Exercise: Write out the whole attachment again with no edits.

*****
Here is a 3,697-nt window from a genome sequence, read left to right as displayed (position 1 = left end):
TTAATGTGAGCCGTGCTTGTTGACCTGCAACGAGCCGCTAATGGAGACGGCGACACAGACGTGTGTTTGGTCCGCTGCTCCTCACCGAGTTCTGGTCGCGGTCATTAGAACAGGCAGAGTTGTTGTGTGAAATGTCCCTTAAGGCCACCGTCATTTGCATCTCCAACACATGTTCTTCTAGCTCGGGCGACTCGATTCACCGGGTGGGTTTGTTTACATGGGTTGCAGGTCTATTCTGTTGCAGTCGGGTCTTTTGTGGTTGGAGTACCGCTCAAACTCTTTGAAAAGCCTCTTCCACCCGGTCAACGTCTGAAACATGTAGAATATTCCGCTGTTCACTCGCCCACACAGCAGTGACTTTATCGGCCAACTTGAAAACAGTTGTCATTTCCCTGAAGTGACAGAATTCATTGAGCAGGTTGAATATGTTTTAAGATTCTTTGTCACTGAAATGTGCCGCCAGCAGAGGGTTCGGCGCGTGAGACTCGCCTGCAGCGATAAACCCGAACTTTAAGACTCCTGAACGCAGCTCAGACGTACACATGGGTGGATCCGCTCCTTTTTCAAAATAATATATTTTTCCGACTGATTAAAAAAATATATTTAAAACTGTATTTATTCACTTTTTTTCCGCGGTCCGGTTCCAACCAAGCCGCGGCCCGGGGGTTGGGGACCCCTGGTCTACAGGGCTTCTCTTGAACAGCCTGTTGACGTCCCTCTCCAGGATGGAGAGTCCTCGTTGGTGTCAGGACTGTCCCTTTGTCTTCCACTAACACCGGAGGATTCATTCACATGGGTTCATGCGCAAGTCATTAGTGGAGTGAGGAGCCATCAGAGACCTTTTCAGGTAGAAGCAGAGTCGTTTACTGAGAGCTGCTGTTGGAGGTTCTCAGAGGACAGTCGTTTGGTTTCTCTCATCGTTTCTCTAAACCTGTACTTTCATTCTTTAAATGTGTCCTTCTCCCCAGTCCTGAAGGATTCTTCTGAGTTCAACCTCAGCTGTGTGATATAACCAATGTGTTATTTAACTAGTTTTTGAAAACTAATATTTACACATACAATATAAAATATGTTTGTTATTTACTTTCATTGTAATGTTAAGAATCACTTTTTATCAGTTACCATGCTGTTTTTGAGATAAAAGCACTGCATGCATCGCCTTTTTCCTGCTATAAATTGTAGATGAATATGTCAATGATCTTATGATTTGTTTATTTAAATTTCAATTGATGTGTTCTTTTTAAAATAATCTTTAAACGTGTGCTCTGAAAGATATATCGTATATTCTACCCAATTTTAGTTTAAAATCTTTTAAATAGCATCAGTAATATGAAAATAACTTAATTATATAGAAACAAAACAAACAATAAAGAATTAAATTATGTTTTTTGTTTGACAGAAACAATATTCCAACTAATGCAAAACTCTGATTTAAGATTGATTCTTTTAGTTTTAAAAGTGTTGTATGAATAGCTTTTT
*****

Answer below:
Here is a 3,697-nt window from a genome sequence, read left to right as displayed (position 1 = left end):
TTAATGTGAGCCGTGCTTGTTGACCTGCAACGAGCCGCTAATGGAGACGGCGACACAGACGTGTGTTTGGTCCGCTGCTCCTCACCGAGTTCTGGTCGCGGTCATTAGAACAGGCAGAGTTGTTGTGTGAAATGTCCCTTAAGGCCACCGTCATTTGCATCTCCAACACATGTTCTTCTAGCTCGGGCGACTCGATTCACCGGGTGGGTTTGTTTACATGGGTTGCAGGTCTATTCTGTTGCAGTCGGGTCTTTTGTGGTTGGAGTACCGCTCAAACTCTTTGAAAAGCCTCTTCCACCCGGTCAACGTCTGAAACATGTAGAATATTCCGCTGTTCACTCGCCCACACAGCAGTGACTTTATCGGCCAACTTGAAAACAGTTGTCATTTCCCTGAAGTGACAGAATTCATTGAGCAGGTTGAATATGTTTTAAGATTCTTTGTCACTGAAATGTGCCGCCAGCAGAGGGTTCGGCGCGTGAGACTCGCCTGCAGCGATAAACCCGAACTTTAAGACTCCTGAACGCAGCTCAGACGTACACATGGGTGGATCCGCTCCTTTTTCAAAATAATATATTTTTCCGACTGATTAAAAAAATATATTTAAAACTGTATTTATTCACTTTTTTTCCGCGGTCCGGTTCCAACCAAGCCGCGGCCCGGGGGTTGGGGACCCCTGGTCTACAGGGCTTCTCTTGAACAGCCTGTTGACGTCCCTCTCCAGGATGGAGAGTCCTCGTTGGTGTCAGGACTGTCCCTTTGTCTTCCACTAACACCGGAGGATTCATTCACATGGGTTCATGCGCAAGTCATTAGTGGAGTGAGGAGCCATCAGAGACCTTTTCAGGTAGAAGCAGAGTCGTTTACTGAGAGCTGCTGTTGGAGGTTCTCAGAGGACAGTCGTTTGGTTTCTCTCATCGTTTCTCTAAACCTGTACTTTCATTCTTTAAATGTGTCCTTCTCCCCAGTCCTGAAGGATTCTTCTGAGTTCAACCTCAGCTGTGTGATATAACCAATGTGTTATTTAACTAGTTTTTGAAAACTAATATTTACACATACAATATAAAATATGTTTGTTATTTACTTTCATTGTAATGTTAAGAATCACTTTTTATCAGTTACCATGCTGTTTTTGAGATAAAAGCACTGCATGCATCGCCTTTTTCCTGCTATAAATTGTAGATGAATATGTCAATGATCTTATGATTTGTTTATTTAAATTTCAATTGATGTGTTCTTTTTAAAATAATCTTTAAACGTGTGCTCTGAAAGATATATCGTATATTCTACCCAATTTTAGTTTAAAATCTTTTAAATAGCATCAGTAATATGAAAATAACTTAATTATATAGAAACAAAACAAACAATAAAGAATTAAATTATGTTTTTTGTTTGACAGAAACAATATTCCAACTAATGCAAAACTCTGATTTAAGATTGATTCTTTTAGTTTTAAAAGTGTTGTATGAATAGCTTTTT